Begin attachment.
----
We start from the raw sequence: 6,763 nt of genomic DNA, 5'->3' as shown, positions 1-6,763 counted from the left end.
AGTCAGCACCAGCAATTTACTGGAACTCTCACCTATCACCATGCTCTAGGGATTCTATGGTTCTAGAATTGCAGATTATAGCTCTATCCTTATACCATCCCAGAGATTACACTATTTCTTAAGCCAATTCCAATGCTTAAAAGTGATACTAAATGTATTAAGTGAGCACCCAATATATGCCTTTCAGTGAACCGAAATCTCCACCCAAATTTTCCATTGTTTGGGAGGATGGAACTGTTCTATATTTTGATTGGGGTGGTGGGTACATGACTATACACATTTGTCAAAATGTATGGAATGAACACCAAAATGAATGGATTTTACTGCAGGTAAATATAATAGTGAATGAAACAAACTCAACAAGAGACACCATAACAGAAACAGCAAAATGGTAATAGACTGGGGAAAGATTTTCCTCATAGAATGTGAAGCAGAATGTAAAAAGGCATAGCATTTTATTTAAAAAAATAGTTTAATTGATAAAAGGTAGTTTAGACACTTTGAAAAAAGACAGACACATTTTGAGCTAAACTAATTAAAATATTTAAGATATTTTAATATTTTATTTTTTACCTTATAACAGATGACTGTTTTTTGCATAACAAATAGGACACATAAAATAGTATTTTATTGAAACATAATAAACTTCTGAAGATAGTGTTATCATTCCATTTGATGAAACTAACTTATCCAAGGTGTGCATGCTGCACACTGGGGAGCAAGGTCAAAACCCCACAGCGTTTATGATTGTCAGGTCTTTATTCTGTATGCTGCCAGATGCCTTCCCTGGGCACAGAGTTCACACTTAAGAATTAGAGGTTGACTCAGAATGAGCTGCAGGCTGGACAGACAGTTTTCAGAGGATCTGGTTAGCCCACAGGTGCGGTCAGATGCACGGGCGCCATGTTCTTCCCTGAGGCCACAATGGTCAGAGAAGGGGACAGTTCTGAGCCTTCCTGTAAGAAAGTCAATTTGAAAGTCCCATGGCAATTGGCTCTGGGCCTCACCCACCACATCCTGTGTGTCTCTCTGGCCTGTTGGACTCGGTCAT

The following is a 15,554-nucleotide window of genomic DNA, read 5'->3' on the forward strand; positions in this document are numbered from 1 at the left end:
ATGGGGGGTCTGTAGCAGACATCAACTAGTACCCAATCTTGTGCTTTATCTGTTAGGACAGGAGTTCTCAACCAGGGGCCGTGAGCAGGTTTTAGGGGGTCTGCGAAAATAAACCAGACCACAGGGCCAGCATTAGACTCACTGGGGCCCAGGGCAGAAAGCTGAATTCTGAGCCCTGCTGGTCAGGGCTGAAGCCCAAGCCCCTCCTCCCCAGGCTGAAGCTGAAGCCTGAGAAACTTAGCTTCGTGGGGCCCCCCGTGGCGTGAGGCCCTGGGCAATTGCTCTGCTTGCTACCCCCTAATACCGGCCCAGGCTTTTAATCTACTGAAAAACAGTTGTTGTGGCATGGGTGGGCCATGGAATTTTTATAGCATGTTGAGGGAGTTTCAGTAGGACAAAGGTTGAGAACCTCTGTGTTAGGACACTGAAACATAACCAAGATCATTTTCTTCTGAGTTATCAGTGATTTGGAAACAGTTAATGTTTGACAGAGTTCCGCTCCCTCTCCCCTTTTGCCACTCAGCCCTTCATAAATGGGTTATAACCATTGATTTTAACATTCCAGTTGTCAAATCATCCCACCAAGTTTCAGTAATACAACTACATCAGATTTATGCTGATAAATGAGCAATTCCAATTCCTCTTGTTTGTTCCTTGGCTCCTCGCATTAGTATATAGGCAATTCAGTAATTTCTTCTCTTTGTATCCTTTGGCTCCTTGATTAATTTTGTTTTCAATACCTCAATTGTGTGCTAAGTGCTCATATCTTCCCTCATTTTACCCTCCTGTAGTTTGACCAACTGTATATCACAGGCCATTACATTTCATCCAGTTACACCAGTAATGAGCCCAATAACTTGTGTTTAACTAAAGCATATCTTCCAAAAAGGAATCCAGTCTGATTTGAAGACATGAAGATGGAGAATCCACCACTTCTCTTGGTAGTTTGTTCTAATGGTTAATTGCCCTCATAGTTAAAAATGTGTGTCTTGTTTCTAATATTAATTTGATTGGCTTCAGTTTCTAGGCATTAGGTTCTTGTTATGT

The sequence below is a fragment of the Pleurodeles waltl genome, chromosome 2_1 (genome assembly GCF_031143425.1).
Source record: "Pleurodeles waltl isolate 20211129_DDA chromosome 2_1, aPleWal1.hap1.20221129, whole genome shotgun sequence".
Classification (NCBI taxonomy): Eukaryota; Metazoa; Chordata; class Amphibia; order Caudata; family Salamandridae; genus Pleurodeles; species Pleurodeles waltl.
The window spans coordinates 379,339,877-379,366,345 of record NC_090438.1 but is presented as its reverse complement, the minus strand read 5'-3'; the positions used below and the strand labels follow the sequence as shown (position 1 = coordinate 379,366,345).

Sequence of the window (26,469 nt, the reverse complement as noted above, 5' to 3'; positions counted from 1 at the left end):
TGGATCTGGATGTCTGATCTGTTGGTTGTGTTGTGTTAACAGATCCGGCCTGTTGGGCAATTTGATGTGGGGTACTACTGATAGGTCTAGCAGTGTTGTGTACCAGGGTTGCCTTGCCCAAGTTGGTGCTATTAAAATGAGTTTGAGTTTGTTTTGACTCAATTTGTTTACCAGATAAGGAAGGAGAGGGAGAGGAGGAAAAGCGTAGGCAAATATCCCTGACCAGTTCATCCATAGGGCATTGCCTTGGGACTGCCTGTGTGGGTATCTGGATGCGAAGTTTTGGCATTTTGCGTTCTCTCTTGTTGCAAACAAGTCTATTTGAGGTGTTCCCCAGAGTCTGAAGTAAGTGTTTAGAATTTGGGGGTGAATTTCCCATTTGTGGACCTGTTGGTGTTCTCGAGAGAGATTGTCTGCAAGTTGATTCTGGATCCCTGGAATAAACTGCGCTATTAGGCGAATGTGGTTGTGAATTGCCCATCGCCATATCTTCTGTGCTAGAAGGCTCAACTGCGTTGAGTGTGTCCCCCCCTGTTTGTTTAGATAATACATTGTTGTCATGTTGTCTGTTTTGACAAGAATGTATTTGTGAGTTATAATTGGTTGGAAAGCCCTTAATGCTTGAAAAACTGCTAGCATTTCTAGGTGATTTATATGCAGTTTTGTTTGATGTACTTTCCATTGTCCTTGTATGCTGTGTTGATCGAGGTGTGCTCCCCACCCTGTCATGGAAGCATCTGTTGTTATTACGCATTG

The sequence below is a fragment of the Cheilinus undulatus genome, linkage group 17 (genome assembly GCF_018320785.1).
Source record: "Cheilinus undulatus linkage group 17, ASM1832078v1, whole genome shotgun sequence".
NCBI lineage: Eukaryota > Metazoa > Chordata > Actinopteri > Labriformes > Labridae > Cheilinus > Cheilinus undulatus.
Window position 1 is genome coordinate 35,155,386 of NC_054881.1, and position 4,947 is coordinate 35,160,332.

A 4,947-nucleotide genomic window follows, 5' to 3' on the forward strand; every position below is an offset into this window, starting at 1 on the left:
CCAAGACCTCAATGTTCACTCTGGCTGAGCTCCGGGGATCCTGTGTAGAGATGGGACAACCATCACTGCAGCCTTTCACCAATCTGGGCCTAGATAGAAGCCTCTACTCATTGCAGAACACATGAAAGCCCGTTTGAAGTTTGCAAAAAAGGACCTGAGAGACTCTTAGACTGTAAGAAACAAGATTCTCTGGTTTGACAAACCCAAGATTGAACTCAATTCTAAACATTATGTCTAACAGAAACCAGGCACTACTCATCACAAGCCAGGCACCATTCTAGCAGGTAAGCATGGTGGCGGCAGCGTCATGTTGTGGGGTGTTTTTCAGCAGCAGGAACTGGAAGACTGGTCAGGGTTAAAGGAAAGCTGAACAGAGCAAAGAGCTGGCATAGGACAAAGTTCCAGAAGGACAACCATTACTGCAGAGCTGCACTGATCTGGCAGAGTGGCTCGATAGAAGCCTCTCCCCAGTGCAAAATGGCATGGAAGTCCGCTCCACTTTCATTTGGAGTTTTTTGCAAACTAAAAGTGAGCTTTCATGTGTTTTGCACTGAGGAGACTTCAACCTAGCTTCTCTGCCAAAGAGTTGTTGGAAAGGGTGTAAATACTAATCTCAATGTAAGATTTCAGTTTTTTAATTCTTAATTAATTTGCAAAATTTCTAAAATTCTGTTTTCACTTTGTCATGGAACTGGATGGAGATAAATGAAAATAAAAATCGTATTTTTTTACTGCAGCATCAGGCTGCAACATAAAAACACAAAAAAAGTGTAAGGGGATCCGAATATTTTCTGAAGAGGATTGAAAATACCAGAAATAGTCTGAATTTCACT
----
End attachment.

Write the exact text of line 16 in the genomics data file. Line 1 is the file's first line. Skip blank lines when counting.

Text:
CCAAGACCTCAATGTTCACTCTGGCTGAGCTCCGGGGATCCTGTGTAGAGATGGGACAACCATCACTGCAGCCTTTCACCAATCTGGGCCTAGATAGAAGCCTCTACTCATTGCAGAACACATGAAAGCCCGTTTGAAGTTTGCAAAAAAGGACCTGAGAGACTCTTAGACTGTAAGAAACAAGATTCTCTGGTTTGACAAACCCAAGATTGAACTCAATTCTAAACATTATGTCTAACAGAAACCAGGCACTACTCATCACAAGCCAGGCACCATTCTAGCAGGTAAGCATGGTGGCGGCAGCGTCATGTTGTGGGGTGTTTTTCAGCAGCAGGAACTGGAAGACTGGTCAGGGTTAAAGGAAAGCTGAACAGAGCAAAGAGCTGGCATAGGACAAAGTTCCAGAAGGACAACCATTACTGCAGAGCTGCACTGATCTGGCAGAGTGGCTCGATAGAAGCCTCTCCCCAGTGCAAAATGGCATGGAAGTCCGCTCCACTTTCATTTGGAGTTTTTTGCAAACTAAAAGTGAGCTTTCATGTGTTTTGCACTGAGGAGACTTCAACCTAGCTTCTCTGCCAAAGAGTTGTTGGAAAGGGTGTAAATACTAATCTCAATGTAAGATTTCAGTTTTTTAATTCTTAATTAATTTGCAAAATTTCTAAAATTCTGTTTTCACTTTGTCATGGAACTGGATGGAGATAAATGAAAATAAAAATCGTATTTTTTTACTGCAGCATCAGGCTGCAACATAAAAACACAAAAAAAGTGTAAGGGGATCCGAATATTTTCTGAAGAGGATTGAAAATACCAGAAATAGTCTGAATTTCACT